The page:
Hand pollination of vanilla
New Zealander Jennifer Boggiss is the CEO and Co-Founder of Heilala Vanilla

What’s the story behind Heilala Vanilla?
My father John Ross, a retired New Zealand dairy farmer sailed to Vava’u, in the Kingdom of Tonga on a boat he’d built himself. He fell in love with the place and the people and when Cyclone Waka caused extensive damage to the Vava’u island group, he travelled back with friends from his Rotary Club to help with the clean-up. To thank John for his efforts, a local family gifted him a plot of land in exchange for him using it to provide employment to those in the village. On a previous trip to Tonga, John discovered vanilla orchids running wild and after some research and visits to established vanilla farms in Réunion Island, Tahiti and Madagascar, he got to work on his own plot and subsequently partnered with other growers throughout Tonga to establish Heilala’s vanilla plantations.

John Ross established Heilala Vanilla in Tonga

Where and how is vanilla grown?
Vanilla thrives in the conditions afforded in a narrow 20-degree band either side of the equator, and is perfectly suited to the hot, humid growing conditions in Tonga. Vanilla is the only fruit-bearing member of the orchid family. The large orchid plants bear a small creamy, yellow flower and on the day of opening the flower must be hand pollinated. Once pollination is completed, nine months later, a fully-grown green bean is ready to be picked. This green bean then undergoes a complex curing process where the flavour develops, and the bean turns dark brown/black. It’s one of the most labour-intensive agricultural crops in the world, taking three years to develop and nurture the vines through the on-going art of careful training, weeding and looping, all whilst ensuring sustainable farming is practiced.

How does it support local villages in Tonga?
As our farms grow along with the demand for real vanilla, there is increased employment across the villages, particularly of local women in Tonga. Being an integral part of Heilala Vanilla gives our team the confidence, knowledge and business skills to step up to more strategic roles. As a result, there is an instilled sense of purpose and pride, which has a powerful effect on their independence, families, economic growth and the well-being of their communities.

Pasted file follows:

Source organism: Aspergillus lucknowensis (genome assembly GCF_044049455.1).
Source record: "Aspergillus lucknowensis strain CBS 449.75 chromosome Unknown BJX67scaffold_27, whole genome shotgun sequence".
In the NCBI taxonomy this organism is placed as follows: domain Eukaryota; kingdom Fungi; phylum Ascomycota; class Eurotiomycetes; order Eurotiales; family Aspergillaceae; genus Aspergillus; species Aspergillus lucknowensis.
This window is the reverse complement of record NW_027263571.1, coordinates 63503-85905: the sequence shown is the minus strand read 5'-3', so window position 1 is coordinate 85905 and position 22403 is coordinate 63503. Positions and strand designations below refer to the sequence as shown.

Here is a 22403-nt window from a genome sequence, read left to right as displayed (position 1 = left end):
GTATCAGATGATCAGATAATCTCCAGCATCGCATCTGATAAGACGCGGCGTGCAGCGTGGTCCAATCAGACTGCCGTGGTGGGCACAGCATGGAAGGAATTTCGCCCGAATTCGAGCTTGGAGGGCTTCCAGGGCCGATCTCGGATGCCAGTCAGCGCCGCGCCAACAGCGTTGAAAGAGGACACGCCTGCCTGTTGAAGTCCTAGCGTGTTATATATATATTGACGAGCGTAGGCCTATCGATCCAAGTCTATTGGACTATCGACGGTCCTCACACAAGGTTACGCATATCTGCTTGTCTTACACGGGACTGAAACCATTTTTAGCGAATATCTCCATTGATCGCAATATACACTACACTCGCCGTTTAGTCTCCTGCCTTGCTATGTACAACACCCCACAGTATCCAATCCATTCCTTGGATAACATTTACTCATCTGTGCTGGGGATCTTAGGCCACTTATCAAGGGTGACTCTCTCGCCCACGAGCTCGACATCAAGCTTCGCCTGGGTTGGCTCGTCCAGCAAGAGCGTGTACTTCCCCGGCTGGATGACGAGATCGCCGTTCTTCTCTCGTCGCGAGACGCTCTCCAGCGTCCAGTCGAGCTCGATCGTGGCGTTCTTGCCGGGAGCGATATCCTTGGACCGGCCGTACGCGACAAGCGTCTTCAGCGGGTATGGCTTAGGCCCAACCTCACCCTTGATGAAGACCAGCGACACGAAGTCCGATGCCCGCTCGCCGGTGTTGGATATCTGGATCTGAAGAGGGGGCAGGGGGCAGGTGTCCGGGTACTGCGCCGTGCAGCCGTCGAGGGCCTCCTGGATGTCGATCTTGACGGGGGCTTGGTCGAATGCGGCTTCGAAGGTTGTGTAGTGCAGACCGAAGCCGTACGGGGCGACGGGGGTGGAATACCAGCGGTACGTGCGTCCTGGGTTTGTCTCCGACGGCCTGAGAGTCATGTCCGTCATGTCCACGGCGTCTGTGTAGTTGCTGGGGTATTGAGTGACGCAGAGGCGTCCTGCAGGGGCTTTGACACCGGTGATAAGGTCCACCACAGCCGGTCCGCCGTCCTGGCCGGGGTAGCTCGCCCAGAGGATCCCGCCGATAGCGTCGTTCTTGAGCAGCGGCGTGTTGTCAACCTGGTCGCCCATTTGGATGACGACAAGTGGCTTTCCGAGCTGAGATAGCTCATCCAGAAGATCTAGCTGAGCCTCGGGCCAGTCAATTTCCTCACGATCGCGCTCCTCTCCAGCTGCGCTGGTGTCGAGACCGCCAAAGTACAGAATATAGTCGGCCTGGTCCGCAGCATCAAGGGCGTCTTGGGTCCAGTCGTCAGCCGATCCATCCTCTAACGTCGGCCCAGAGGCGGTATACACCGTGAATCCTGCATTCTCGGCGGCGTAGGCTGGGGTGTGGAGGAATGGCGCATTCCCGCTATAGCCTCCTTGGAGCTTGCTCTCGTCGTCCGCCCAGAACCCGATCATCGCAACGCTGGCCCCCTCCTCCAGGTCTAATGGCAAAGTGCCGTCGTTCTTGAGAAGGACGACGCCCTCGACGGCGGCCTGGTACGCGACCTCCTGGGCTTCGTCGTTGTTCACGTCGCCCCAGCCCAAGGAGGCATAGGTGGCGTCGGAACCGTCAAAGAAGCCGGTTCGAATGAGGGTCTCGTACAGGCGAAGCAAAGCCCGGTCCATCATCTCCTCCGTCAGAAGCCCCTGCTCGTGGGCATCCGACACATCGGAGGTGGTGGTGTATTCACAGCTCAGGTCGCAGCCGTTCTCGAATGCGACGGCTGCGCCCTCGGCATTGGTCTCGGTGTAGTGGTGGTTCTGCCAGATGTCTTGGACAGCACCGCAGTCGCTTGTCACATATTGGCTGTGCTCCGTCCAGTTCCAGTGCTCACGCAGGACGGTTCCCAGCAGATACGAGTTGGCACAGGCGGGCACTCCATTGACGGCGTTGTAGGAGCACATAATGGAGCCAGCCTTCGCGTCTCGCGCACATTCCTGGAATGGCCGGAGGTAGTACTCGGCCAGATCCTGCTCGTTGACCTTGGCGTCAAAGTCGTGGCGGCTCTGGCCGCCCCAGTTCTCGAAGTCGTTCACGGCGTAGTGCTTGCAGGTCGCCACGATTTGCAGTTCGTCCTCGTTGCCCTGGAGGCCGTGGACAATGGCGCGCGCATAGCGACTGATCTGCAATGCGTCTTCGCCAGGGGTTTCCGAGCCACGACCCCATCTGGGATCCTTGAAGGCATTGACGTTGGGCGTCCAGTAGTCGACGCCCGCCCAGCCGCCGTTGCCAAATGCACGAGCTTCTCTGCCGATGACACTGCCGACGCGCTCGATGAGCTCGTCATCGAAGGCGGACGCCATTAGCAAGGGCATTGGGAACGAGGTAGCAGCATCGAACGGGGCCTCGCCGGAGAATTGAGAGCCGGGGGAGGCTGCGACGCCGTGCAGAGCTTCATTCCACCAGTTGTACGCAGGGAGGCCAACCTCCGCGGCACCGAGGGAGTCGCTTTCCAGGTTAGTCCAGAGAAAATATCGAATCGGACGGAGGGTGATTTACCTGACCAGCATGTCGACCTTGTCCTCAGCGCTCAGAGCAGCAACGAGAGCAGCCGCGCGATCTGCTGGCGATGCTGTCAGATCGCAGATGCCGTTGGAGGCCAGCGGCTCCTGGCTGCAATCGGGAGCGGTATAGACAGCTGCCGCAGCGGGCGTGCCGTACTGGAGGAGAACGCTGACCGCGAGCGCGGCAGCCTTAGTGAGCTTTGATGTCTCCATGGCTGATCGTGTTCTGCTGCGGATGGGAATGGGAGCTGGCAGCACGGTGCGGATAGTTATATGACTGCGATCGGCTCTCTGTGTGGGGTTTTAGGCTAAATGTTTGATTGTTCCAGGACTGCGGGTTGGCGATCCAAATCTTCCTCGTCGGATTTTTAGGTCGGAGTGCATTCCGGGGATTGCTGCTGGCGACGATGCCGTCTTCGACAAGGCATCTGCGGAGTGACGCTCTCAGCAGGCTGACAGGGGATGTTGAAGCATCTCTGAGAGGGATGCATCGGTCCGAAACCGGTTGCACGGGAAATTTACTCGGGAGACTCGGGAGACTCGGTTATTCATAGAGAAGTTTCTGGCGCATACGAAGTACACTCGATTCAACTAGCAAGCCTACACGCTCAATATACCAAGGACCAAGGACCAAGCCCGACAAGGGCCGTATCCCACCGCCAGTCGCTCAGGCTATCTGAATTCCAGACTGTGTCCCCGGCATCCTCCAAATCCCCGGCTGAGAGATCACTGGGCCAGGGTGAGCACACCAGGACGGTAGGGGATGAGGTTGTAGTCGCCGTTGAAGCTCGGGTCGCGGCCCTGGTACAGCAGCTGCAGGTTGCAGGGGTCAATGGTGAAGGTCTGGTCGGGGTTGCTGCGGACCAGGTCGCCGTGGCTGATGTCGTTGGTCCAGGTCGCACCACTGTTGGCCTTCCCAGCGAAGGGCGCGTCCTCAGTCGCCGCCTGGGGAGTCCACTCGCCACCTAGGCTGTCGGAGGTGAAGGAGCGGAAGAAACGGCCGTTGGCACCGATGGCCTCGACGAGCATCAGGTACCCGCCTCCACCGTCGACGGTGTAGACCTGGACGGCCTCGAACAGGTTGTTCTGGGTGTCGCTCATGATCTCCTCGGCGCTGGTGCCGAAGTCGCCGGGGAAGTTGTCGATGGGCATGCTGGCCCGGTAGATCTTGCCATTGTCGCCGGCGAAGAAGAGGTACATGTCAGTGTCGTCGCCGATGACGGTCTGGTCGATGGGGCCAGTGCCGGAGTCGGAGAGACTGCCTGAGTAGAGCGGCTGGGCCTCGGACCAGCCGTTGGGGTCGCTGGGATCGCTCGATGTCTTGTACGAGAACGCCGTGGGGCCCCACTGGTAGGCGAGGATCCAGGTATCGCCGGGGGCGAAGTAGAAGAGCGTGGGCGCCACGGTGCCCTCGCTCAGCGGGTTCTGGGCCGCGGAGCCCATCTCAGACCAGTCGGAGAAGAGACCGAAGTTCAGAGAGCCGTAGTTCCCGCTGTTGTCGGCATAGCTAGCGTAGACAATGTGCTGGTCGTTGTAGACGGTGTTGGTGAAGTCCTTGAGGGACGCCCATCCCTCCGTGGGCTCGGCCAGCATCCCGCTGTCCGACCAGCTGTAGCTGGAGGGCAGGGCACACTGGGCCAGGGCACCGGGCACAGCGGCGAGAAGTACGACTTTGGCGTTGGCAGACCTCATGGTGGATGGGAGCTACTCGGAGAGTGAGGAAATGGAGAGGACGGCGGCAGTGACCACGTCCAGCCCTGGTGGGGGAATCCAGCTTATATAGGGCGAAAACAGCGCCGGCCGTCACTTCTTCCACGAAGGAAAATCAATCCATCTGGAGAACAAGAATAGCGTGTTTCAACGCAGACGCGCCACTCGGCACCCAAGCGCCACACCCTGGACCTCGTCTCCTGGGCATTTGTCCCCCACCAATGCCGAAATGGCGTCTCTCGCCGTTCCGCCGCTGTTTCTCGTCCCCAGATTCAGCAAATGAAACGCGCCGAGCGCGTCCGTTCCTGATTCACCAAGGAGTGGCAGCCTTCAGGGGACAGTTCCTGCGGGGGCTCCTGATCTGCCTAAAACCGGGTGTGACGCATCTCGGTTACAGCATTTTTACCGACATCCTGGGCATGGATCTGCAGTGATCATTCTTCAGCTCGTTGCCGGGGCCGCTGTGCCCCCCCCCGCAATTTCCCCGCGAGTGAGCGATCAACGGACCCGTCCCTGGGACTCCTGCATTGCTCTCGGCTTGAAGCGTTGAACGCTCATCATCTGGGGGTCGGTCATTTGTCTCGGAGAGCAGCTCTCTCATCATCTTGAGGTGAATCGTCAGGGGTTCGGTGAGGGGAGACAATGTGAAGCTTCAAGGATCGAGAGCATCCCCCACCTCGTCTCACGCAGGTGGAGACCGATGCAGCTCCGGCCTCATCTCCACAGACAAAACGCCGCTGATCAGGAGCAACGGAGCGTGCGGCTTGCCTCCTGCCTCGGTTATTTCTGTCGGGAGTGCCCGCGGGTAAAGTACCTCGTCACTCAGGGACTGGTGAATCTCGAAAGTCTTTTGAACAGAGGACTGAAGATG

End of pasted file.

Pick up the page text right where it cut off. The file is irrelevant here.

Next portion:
Heilala has a goal for 200 women to be emplyed in the vanilla industry in Tonga by 2022

How is sustainability part of the brand?
Consumers today are demanding to know more about the ingredients they’re consuming, they want to know exactly what’s in their food, and how it was sourced and produced. Heilala’s transparent supply chain, clean label ingredients and positive social impact to local grower communities are embedded in our DNA. Along with selling vanilla beans, we have created a range of added value vanilla products to ensure the entire crop is utilised resulting in zero waste.

What makes Heilala Vanilla so delicious?
Typically, vanilla is traded as a commodity like cocoa and coffee. Heilala is unique as the world’s only vanilla producer that grows, manufactures and markets the spice itself. Having control of the entire process – from plantation to pantry – ensures a consistent product every time. This is one of the reasons chefs love it.

How would you suggest using the vanilla?
Heilala Vanilla is the Bourbon variety and the flavour profile is creamy, sweet and rich. Use it in baking, or add a dash to smoothies, cocktails or tea and coffee for a delicious flavour hit. Our vanilla bean paste contains real vanilla seeds, which adds an authentic touch to light coloured desserts such as ice cream, classic vanilla swiss roll, rhubarb and vanilla baked custard and eclairs with vanilla cream.

Where can we buy the vanilla in Singapore?
You can purchase Heilala Vanilla in Singapore from Foster Foods fosterfoods.sg

Finish this sentence… “We can save the planet if we all…”
…be more conscious about what we buy, and where we buy it from. Using our voices and our purchasing power to make sure our money is going towards positive change.

Anything else you’d like to add?
Most people don’t realise that most of the world’s vanilla (or vanilla flavoured products) is synthetic or artificial. The global market for pure vanilla is small, an estimated two per cent of the global vanilla trade!